I’ve heard visitors to the Outer Banks often complain that it looks like transplanted Richmond at peak times in the summer. It’s true, Nags Head and areas south have gained enormous popularity in recent years, and it’s the default venue for local family vacations.
For families in the metro area growing up in the 1950s, there was only one beach associated with ocean and sand-filled vacations. Virginia Beach was the go-to location largely due to its small town atmosphere, family-run beachfront guest houses and hotels and a host of seafood restaurants.
In the 1950s, I’m not sure anyone actually knew the road to Nags Head and a trip to the Outer Banks required serious planning and research.
I visited once during those years on a business trip with my father. Although my memory is limited regarding that early visit, I do remember a recent hurricane and the damage it had unleashed on the area, and the large iconic sand dune was reduced.
The extent of my childhood memories of the beach revolve around day trips to Buckroe and family vacations at Virginia Beach. The beach and the crowds were smaller than the throngs that now line the boardwalk, and the oceanfront retained an aura of days gone by.
As new motels were opened on vacant lots along the oceanfront, they took their place among established old-style hotels, complete with large front porches that provided the only activity some guests required: sitting in a rocking chair and enjoying the cool ocean breeze.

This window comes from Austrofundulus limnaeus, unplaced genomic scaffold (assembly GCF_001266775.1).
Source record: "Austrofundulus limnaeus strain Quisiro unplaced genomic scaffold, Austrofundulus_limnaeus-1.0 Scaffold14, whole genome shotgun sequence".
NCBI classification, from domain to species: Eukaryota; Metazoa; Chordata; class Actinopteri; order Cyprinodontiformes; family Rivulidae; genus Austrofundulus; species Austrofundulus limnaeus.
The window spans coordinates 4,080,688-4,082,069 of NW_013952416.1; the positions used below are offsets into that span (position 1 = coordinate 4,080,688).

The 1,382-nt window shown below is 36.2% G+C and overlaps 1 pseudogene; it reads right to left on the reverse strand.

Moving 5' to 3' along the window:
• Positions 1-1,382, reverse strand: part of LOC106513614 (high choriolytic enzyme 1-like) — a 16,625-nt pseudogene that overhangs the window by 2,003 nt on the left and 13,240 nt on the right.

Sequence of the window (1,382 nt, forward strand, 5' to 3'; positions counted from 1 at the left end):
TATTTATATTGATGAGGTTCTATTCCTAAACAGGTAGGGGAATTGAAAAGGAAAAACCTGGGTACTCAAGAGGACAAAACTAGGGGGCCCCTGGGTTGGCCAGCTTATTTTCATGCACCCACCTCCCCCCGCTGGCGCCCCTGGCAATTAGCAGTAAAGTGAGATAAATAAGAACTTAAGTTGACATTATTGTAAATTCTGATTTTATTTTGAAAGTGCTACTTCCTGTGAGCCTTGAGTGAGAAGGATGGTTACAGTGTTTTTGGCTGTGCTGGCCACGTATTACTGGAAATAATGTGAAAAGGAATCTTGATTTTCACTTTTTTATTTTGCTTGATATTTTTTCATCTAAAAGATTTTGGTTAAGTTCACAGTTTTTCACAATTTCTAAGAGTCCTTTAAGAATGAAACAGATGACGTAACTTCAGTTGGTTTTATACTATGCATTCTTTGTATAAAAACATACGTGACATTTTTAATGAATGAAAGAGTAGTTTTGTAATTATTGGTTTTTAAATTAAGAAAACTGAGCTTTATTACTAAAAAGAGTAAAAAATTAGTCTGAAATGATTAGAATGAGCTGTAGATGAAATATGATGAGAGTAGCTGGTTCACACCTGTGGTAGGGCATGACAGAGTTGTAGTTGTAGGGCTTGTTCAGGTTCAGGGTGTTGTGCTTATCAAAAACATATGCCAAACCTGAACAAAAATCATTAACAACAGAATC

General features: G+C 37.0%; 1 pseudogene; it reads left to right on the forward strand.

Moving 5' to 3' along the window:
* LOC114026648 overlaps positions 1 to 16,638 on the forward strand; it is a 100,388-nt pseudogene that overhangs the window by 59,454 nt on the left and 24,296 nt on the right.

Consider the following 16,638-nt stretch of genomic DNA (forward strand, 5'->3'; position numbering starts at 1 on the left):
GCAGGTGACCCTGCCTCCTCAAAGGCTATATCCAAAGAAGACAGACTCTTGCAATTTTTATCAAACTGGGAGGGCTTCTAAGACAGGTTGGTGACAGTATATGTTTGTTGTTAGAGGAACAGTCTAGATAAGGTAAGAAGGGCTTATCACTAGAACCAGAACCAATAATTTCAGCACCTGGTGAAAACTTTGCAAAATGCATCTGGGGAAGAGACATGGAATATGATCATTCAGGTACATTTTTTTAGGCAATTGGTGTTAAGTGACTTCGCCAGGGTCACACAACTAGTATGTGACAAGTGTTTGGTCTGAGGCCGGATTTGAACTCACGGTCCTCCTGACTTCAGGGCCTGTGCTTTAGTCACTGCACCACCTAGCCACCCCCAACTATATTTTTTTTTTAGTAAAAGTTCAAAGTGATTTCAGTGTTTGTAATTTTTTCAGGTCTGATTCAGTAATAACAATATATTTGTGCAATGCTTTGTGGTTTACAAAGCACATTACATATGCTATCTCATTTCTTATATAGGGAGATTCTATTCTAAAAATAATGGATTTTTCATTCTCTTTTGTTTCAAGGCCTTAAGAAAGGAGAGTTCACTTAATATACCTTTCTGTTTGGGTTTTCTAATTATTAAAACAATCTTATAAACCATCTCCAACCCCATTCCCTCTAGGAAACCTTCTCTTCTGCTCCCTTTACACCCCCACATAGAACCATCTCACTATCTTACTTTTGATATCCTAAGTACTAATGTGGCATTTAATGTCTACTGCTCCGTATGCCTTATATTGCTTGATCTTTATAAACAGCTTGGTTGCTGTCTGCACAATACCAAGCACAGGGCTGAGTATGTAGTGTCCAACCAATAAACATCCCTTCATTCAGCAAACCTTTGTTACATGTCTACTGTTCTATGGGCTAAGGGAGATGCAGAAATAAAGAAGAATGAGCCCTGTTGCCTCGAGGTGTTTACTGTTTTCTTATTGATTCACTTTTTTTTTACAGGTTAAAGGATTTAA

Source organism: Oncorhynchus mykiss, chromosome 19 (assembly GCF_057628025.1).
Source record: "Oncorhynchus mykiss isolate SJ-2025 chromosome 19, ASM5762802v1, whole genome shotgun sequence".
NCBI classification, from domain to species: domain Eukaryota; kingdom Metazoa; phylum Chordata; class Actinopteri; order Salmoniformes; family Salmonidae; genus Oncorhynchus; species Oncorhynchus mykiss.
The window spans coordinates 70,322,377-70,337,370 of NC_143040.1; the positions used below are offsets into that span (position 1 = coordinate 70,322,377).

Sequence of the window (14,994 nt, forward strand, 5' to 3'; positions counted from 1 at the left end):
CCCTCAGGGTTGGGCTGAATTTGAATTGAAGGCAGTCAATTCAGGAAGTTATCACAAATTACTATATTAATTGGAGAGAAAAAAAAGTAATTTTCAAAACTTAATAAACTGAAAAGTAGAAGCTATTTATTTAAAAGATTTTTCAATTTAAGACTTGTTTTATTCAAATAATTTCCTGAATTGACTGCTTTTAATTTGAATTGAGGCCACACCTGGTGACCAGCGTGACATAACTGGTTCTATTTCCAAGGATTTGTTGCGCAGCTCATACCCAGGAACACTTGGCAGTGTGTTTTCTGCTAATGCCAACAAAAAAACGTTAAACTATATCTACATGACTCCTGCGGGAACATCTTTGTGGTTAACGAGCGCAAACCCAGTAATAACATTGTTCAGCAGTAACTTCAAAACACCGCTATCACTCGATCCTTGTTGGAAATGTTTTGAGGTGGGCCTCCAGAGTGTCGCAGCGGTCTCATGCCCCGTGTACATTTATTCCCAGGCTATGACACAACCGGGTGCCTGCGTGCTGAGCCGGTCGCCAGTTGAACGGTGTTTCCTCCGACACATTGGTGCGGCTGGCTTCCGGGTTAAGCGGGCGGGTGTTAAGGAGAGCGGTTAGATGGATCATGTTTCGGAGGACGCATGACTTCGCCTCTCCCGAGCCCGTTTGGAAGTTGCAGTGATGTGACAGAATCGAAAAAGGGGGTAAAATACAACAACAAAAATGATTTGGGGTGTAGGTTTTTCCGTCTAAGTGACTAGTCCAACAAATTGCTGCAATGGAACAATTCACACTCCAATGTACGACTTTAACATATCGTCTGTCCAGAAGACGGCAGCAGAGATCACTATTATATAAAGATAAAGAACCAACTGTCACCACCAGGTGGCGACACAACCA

Three-story hotels like the Halifax, The Avamere and The Albermale were just a few that lined the boardwalk, all of them serving meals in white linen dining rooms.
Even the smaller establishments like the one we stayed at called The Tides Hotel near 21st Street served delicious meals that made that most anticipated time at the beach seem closer.
It’s hard to believe compared to what that strip along the ocean has become today. For some, the transformation is viewed as progress witnessed by the many large and luxurious accommodations that are now available yards away from the ocean. I can’t help but see it as a lost bit of tranquility never to be regained and it leaves me lamenting the loss of those special days.
But, maybe, that’s too easy.
Perhaps, we wouldn’t appreciate those non-air conditioned rooms that depended on cool ocean breezes to provide relief from the sun-soaked days. Or maybe we’d miss the convenience of fast food or nearby shopping malls. And, no doubt, those rocking chairs are not everyone’s idea of a summer vacation.
As the new hotels replaced the old familiar ones, I remember their spaces filled with high-rise hotels complete with concierge service.
Soon, there were no more blocks of vacant beachfront land, and the old hotels of the past appeared tiny and almost model-like situated beside the high-rise condos and hotels.
One of the remaining dinosaurs hobbling on the edge of closure proudly advertised on its sign, “We have rockers.”
Sadly, the message didn’t mean much to anyone except old-timers like me, but it did evoke a pleasant memory of days spent on one of those porches and a breeze that seemed much more refreshing in those days.
All of the landmarks from those days are gone. Even at the time, considered futuristic architecture of The Dome met its demise as the city struggled to find space for more lofty commercial sites. The Peppermint Lounge, The Sea Escape, The Avalon and all of those others eventually faced the wrecking ball, and any semblance of a small southern beach town reverted to the pages of Virginia history, leaving only a vivid memory of those past days.